It would be hard to find anyone who exemplifies a lifestyle of fitness more than Dan Bulkley.

It would be hard to find anyone who exemplifies a lifestyle of fitness more than Dan Bulkley.

In 20 years of participating at national and world competitions in various track and field events, as well as winter cross-country skiing contests, he has amassed a collection of 151 gold medals from 109 national competitions and 42 world events. Throw in his pile of silver and bronze medals, together with several world records that have yet to be broken, and his achievements become legion.

Now here is the amazing part: Bulkley started this string of victories at the age of 70. He will be 91 this year and he is still competing.

Bulkley is not an imposing figure. He is living proof that to be in prime physical shape, one does not need to look like the Governor of California. In fact, by his own admission, he is not compulsive about working out — he's just consistent in his habits.

During the winter, his routine will put him in the weight room two or three times a week and out on the snow a couple of times when possible.

This sort of lifestyle has not only won him many medals, but also recognition for his balanced approach to fitness. In 1988, at 71 years of age, he was awarded the St. Charles Hospital "Par" trophy for being the fittest person in the Bend Pole-Pedal-Paddle. At 75, he was named "Track Athlete of the Year." At 82, he was inducted into National Masters Track & Field Hall of Fame and the USA Badminton Senior Hall of Fame. On the winter sports side, he has been named to the U.S. Master's Cross Country Ski Team six times, most recently at age 88.

In track and field he has medaled in distances ranging from 100 meters to 10 kilometers, with steeplechase, hurdles, shot put, discus, javelin, pole vault, tennis, badminton, pentathlons, decathlons and other events thrown in.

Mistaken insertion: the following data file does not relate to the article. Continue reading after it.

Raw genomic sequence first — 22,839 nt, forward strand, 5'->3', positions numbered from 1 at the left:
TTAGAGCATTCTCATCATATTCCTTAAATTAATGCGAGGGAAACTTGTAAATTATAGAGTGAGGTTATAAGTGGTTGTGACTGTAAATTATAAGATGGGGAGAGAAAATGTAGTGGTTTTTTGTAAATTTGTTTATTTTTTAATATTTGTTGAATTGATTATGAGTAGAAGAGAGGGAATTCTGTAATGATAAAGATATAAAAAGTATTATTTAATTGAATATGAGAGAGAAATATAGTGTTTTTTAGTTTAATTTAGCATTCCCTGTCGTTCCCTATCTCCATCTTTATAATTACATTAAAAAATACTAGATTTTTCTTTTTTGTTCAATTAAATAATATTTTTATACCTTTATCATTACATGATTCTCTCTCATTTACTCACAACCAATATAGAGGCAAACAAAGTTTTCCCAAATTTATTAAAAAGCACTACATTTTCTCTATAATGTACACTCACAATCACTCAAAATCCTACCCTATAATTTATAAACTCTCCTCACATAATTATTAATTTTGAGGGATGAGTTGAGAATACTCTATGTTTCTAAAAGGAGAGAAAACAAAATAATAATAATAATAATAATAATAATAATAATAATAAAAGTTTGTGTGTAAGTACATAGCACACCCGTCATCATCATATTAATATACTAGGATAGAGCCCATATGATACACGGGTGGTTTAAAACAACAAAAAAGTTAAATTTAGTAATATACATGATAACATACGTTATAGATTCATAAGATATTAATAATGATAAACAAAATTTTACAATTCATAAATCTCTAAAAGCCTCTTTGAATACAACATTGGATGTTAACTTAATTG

His cross-country skiing acumen runs the gamut from 5k to 50k, including classic and skate, individual and relay. National events have taken him and his wife, Marjorie, through most of the states. International competitions have allowed them to see nearly all of Western Europe, as well as Japan and Australia.

Bulkley was raised in Thailand, the son of a medical missionary, schooled in India, then ended up in Claremont, Calif., during high school. He attended Pomona College, where he was tennis-team captain and all-conference in football before he graduated with a master's degree in physical education and health.

After a turn in the military during World War II, and a short teaching stint in Southern California, Bulkley took a job at what was then known as Southern Oregon College of Education in 1950. He spent his career teaching health and physical education, while coaching tennis and track. It was here that his love for winter sports took root.

Bulkley was an early booster of Mount Ashland, helping to generate the local interest that led to the development of the mountain. In the late '50s, he started a ski club at the college. It began with him setting up a rope tow on the Siskiyou Summit. By the time Ski Ashland was operational in the early '60s, the college ski program had grown to 500-plus students.

He helped set up the National Ski Patrol at Mount Ashland, where he was the director for the first two years, then spent 26 more actively patrolling. In 1966, he and two like-minded friends, Bill Pruitt and Bob Huff, formed a local chapter of the Oregon Nordic Club, which now has more than 100 members. Bulkley still leads ski tours and teaches cross-country skiing through the club.

That is typical of this man. With all his achievements, he still takes time to help others with their fitness aspirations.

Chris Adams is a freelance writer living in Ashland. Email him at chris@cvwahomes.com.